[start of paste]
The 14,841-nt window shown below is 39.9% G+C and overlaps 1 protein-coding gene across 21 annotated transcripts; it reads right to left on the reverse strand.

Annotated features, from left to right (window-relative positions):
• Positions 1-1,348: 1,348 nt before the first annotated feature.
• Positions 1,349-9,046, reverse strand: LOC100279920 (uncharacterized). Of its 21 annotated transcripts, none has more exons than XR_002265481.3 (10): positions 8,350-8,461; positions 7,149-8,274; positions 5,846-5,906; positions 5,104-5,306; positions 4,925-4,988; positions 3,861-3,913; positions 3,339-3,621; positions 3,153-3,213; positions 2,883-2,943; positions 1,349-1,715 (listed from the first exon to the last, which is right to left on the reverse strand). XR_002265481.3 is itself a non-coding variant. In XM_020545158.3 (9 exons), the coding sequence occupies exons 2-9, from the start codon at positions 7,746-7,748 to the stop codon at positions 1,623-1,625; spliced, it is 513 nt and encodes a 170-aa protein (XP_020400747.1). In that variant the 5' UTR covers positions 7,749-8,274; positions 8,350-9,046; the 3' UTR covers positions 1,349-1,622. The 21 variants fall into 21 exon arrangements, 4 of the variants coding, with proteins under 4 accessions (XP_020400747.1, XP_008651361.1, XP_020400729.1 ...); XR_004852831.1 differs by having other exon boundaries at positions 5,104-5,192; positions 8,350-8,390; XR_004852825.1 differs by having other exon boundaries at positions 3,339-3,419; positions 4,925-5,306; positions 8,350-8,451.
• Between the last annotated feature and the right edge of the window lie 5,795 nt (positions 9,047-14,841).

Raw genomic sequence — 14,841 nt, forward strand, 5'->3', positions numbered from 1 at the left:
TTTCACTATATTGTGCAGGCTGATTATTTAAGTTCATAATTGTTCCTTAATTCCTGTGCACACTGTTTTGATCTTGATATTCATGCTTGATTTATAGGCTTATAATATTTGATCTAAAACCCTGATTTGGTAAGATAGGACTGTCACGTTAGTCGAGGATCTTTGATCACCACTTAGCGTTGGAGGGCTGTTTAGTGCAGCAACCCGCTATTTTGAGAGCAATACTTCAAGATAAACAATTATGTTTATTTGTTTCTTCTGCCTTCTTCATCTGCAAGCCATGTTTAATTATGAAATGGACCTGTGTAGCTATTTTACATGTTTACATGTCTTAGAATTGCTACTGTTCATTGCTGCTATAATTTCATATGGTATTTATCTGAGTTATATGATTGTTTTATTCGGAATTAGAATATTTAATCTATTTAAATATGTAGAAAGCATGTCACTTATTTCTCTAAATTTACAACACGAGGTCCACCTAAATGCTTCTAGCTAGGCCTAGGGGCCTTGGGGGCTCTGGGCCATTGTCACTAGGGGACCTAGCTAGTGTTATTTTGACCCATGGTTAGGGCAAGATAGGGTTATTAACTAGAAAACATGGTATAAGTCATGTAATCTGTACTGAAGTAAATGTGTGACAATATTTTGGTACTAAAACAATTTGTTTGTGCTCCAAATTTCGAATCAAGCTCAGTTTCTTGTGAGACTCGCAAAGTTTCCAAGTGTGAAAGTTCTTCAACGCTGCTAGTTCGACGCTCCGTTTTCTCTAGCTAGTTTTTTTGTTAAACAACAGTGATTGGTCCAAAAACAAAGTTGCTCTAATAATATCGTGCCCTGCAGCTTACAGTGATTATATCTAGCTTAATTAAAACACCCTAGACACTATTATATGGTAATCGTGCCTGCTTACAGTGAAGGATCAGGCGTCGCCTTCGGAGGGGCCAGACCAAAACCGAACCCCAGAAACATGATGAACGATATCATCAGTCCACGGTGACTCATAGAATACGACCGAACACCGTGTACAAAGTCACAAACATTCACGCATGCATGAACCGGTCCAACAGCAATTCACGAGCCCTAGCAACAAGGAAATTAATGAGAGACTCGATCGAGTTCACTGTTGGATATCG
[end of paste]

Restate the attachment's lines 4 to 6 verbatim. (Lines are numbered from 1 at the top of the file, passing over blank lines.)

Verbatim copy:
• Positions 1,349-9,046, reverse strand: LOC100279920 (uncharacterized). Of its 21 annotated transcripts, none has more exons than XR_002265481.3 (10): positions 8,350-8,461; positions 7,149-8,274; positions 5,846-5,906; positions 5,104-5,306; positions 4,925-4,988; positions 3,861-3,913; positions 3,339-3,621; positions 3,153-3,213; positions 2,883-2,943; positions 1,349-1,715 (listed from the first exon to the last, which is right to left on the reverse strand). XR_002265481.3 is itself a non-coding variant. In XM_020545158.3 (9 exons), the coding sequence occupies exons 2-9, from the start codon at positions 7,746-7,748 to the stop codon at positions 1,623-1,625; spliced, it is 513 nt and encodes a 170-aa protein (XP_020400747.1). In that variant the 5' UTR covers positions 7,749-8,274; positions 8,350-9,046; the 3' UTR covers positions 1,349-1,622. The 21 variants fall into 21 exon arrangements, 4 of the variants coding, with proteins under 4 accessions (XP_020400747.1, XP_008651361.1, XP_020400729.1 ...); XR_004852831.1 differs by having other exon boundaries at positions 5,104-5,192; positions 8,350-8,390; XR_004852825.1 differs by having other exon boundaries at positions 3,339-3,419; positions 4,925-5,306; positions 8,350-8,451.
• Between the last annotated feature and the right edge of the window lie 5,795 nt (positions 9,047-14,841).

Raw genomic sequence — 14,841 nt, forward strand, 5'->3', positions numbered from 1 at the left: